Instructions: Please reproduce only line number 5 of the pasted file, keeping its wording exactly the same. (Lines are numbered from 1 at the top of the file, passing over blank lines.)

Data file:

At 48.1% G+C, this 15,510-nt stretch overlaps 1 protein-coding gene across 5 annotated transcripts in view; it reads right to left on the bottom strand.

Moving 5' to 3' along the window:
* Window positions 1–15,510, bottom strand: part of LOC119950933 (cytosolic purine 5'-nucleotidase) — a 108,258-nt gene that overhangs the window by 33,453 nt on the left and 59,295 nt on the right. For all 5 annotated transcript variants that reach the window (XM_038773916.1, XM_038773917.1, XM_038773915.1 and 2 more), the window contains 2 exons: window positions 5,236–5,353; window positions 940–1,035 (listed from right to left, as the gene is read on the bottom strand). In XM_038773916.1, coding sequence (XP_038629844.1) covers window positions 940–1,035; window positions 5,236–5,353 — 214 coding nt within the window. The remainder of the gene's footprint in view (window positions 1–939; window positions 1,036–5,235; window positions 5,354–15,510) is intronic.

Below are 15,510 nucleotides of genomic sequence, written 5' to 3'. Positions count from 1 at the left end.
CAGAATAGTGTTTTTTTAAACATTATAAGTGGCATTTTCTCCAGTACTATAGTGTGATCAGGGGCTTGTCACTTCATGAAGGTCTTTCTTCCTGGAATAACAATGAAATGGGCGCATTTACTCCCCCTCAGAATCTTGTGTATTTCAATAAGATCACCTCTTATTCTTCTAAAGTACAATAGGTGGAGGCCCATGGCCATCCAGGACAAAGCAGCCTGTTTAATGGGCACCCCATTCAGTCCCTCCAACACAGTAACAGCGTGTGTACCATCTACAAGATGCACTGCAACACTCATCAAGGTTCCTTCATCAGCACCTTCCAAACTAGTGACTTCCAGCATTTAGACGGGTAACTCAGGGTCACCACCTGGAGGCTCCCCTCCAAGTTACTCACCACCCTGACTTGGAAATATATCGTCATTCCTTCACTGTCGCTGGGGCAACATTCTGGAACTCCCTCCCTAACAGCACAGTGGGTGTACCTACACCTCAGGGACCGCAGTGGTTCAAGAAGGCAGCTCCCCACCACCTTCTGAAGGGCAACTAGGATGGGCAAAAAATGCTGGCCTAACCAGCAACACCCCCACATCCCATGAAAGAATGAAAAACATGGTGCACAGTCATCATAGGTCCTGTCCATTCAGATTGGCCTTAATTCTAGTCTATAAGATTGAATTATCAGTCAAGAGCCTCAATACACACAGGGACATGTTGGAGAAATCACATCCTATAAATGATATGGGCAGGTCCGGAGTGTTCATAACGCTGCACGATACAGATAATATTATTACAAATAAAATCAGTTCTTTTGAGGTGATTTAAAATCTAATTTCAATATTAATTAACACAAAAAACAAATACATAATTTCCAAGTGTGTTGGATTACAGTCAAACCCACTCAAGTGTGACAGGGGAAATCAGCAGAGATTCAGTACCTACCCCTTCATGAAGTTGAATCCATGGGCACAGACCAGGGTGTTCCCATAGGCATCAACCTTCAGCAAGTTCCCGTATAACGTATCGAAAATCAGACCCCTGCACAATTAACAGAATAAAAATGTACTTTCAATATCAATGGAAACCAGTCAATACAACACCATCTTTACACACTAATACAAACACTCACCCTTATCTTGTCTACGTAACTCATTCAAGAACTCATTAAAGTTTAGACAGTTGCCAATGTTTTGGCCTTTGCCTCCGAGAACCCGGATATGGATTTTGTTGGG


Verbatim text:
CAGAATAGTGTTTTTTTAAACATTATAAGTGGCATTTTCTCCAGTACTATAGTGTGATCAGGGGCTTGTCACTTCATGAAGGTCTTTCTTCCTGGAATAACAATGAAATGGGCGCATTTACTCCCCCTCAGAATCTTGTGTATTTCAATAAGATCACCTCTTATTCTTCTAAAGTACAATAGGTGGAGGCCCATGGCCATCCAGGACAAAGCAGCCTGTTTAATGGGCACCCCATTCAGTCCCTCCAACACAGTAACAGCGTGTGTACCATCTACAAGATGCACTGCAACACTCATCAAGGTTCCTTCATCAGCACCTTCCAAACTAGTGACTTCCAGCATTTAGACGGGTAACTCAGGGTCACCACCTGGAGGCTCCCCTCCAAGTTACTCACCACCCTGACTTGGAAATATATCGTCATTCCTTCACTGTCGCTGGGGCAACATTCTGGAACTCCCTCCCTAACAGCACAGTGGGTGTACCTACACCTCAGGGACCGCAGTGGTTCAAGAAGGCAGCTCCCCACCACCTTCTGAAGGGCAACTAGGATGGGCAAAAAATGCTGGCCTAACCAGCAACACCCCCACATCCCATGAAAGAATGAAAAACATGGTGCACAGTCATCATAGGTCCTGTCCATTCAGATTGGCCTTAATTCTAGTCTATAAGATTGAATTATCAGTCAAGAGCCTCAATACACACAGGGACATGTTGGAGAAATCACATCCTATAAATGATATGGGCAGGTCCGGAGTGTTCATAACGCTGCACGATACAGATAATATTATTACAAATAAAATCAGTTCTTTTGAGGTGATTTAAAATCTAATTTCAATATTAATTAACACAAAAAACAAATACATAATTTCCAAGTGTGTTGGATTACAGTCAAACCCACTCAAGTGTGACAGGGGAAATCAGCAGAGATTCAGTACCTACCCCTTCATGAAGTTGAATCCATGGGCACAGACCAGGGTGTTCCCATAGGCATCAACCTTCAGCAAGTTCCCGTATAACGTATCGAAAATCAGACCCCTGCACAATTAACAGAATAAAAATGTACTTTCAATATCAATGGAAACCAGTCAATACAACACCATCTTTACACACTAATACAAACACTCACCCTTATCTTGTCTACGTAACTCATTCAAGAACTCATTAAAGTTTAGACAGTTGCCAATGTTTTGGCCTTTGCCTCCGAGAACCCGGATATGGATTTTGTTGGG